Many centers of innovations and excellence emerged in Basra, Damascus, Tabriz and later in Iznik. Islamic pottery was often influenced by Chinese ceramics, whose achievements were greatly admired and emulated. The bold floral motifs seen in the medieval period is an example of the Chinese influence. The medieval Islamic world also had pottery with painted animal and human figures.
Tiles were used for decoration of interior and exterior walls and domes of mosques and palaces. The distinctive Islamic tradition of glazed and brightly colored tiles is commonly seen in mosques and mausoleums across Iran and Iraq. Some earlier works create designs using mixtures of tiles each of a single color that are cut to shape to create abstract geometric patterns. Later large ornate painted schemes use tiles painted before firing as seen in Persia.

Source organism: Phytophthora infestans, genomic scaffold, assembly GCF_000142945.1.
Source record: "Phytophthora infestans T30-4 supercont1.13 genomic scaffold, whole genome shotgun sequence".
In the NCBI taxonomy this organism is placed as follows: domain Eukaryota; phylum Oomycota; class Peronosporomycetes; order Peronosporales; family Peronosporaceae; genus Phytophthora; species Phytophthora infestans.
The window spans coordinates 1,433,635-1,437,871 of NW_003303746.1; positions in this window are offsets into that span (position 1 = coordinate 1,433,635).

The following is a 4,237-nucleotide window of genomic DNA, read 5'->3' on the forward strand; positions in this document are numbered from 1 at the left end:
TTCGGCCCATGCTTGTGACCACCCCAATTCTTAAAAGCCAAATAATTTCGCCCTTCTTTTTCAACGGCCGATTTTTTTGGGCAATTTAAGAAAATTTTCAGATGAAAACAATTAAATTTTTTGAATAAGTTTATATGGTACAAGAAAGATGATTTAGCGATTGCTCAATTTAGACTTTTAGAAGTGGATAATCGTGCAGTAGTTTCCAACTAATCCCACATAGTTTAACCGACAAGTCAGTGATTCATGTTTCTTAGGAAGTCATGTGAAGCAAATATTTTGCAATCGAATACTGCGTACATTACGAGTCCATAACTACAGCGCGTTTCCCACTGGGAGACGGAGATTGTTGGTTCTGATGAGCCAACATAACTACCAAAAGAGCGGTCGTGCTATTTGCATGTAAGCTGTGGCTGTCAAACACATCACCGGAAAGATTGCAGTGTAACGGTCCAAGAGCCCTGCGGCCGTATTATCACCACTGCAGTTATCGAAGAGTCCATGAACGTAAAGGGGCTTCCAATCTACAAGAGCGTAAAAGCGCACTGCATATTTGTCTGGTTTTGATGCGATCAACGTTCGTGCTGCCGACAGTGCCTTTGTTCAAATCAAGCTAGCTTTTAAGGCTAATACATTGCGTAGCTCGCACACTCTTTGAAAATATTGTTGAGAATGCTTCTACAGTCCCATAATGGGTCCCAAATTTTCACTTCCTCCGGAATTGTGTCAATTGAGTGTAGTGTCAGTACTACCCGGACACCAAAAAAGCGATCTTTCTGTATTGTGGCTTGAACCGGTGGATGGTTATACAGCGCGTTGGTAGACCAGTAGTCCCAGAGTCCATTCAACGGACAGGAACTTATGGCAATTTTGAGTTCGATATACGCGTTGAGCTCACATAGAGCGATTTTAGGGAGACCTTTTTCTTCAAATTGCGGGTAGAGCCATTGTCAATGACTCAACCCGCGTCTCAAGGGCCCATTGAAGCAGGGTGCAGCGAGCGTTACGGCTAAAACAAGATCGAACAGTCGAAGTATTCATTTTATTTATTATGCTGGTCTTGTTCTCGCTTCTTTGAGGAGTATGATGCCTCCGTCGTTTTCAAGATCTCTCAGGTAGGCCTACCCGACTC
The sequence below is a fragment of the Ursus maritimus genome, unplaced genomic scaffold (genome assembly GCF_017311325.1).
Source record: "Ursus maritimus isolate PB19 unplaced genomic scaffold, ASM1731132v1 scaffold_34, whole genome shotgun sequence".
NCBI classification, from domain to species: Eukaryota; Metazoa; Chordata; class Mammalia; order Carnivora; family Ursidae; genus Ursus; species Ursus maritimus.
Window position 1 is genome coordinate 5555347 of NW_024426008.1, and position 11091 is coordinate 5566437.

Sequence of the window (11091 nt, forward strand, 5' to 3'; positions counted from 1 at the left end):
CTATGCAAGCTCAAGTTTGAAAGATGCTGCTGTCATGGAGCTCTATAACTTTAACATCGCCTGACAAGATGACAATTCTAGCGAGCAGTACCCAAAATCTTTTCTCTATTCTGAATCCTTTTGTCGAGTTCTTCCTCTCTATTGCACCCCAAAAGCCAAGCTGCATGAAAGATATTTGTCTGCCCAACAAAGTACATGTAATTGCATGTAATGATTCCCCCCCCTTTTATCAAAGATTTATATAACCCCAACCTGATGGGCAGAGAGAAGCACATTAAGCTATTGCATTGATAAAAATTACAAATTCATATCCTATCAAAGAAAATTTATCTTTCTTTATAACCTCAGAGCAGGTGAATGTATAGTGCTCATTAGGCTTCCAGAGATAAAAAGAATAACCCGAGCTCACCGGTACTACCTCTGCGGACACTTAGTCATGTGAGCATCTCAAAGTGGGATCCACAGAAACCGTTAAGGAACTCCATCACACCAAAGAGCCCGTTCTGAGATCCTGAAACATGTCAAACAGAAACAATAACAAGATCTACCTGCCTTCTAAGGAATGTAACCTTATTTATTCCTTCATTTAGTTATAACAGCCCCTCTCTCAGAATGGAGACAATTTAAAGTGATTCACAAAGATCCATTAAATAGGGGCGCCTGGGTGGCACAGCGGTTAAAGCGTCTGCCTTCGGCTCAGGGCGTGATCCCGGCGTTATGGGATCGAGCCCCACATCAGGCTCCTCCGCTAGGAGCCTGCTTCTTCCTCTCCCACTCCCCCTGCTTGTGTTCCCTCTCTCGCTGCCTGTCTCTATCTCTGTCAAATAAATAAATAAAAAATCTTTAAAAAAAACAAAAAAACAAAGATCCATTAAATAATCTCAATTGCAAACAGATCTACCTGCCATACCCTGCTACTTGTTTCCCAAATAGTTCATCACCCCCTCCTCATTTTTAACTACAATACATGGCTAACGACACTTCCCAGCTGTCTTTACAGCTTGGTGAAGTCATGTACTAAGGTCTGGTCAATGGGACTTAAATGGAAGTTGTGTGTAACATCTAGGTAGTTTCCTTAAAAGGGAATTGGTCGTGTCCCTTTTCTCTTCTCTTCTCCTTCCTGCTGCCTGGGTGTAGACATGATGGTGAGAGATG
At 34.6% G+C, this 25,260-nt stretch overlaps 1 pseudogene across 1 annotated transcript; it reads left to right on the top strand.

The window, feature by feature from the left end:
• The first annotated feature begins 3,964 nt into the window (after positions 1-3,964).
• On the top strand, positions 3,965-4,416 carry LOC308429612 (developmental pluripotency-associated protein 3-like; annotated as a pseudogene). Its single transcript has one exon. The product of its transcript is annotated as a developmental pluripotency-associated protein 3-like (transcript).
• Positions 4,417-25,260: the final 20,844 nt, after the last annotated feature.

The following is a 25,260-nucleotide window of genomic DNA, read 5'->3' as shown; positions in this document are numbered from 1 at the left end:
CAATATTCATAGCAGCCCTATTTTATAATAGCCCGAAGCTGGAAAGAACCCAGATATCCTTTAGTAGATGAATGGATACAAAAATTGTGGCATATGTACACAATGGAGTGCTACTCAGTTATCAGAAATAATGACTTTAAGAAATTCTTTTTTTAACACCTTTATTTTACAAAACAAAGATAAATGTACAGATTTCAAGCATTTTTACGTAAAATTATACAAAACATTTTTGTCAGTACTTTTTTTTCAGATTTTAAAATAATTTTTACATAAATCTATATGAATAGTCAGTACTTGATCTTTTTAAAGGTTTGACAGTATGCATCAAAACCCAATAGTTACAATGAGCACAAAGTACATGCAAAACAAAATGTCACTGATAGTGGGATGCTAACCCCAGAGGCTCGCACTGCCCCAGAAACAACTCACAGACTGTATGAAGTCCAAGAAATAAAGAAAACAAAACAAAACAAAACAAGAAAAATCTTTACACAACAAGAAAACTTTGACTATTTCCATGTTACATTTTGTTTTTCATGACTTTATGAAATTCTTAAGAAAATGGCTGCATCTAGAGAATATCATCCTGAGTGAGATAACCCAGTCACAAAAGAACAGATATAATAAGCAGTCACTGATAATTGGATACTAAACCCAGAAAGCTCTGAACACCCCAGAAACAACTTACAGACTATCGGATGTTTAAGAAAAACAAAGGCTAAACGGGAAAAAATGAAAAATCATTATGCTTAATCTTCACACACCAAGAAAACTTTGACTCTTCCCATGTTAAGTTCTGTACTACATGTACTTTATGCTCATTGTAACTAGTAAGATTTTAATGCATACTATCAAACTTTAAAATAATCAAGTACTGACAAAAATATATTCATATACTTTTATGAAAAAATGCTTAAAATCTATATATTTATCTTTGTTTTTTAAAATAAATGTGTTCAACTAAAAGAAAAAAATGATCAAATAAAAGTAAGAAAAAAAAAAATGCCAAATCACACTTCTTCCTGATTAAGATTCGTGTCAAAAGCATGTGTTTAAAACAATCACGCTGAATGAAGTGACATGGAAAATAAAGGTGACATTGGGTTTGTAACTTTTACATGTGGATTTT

In some cases letters of inscriptions, may be molded in three-dimensional relief. At other times the clay would be poured into a mold to create intricate arabesque and calligraphy patterns as seen in Alhambra.
Artisans inscribed calligraphy on tiles covering the interior of domes and columns and the Arabesque patterns provided the decorative elements